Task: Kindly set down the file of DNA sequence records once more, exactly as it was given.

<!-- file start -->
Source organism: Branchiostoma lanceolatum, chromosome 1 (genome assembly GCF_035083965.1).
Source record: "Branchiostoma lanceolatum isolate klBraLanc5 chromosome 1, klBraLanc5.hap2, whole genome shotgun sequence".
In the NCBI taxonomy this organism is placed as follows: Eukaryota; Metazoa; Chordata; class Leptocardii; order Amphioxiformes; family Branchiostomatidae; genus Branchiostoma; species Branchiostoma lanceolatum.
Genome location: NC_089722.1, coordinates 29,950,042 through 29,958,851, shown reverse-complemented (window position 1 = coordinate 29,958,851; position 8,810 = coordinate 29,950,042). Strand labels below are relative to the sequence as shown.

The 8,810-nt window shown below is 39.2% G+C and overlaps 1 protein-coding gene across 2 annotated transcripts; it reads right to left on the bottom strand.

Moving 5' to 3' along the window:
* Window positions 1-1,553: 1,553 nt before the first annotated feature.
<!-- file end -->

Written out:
Source organism: Branchiostoma lanceolatum, chromosome 1 (genome assembly GCF_035083965.1).
Source record: "Branchiostoma lanceolatum isolate klBraLanc5 chromosome 1, klBraLanc5.hap2, whole genome shotgun sequence".
In the NCBI taxonomy this organism is placed as follows: Eukaryota; Metazoa; Chordata; class Leptocardii; order Amphioxiformes; family Branchiostomatidae; genus Branchiostoma; species Branchiostoma lanceolatum.
Genome location: NC_089722.1, coordinates 29,950,042 through 29,958,851, shown reverse-complemented (window position 1 = coordinate 29,958,851; position 8,810 = coordinate 29,950,042). Strand labels below are relative to the sequence as shown.

The 8,810-nt window shown below is 39.2% G+C and overlaps 1 protein-coding gene across 2 annotated transcripts; it reads right to left on the bottom strand.

Moving 5' to 3' along the window:
* Window positions 1-1,553: 1,553 nt before the first annotated feature.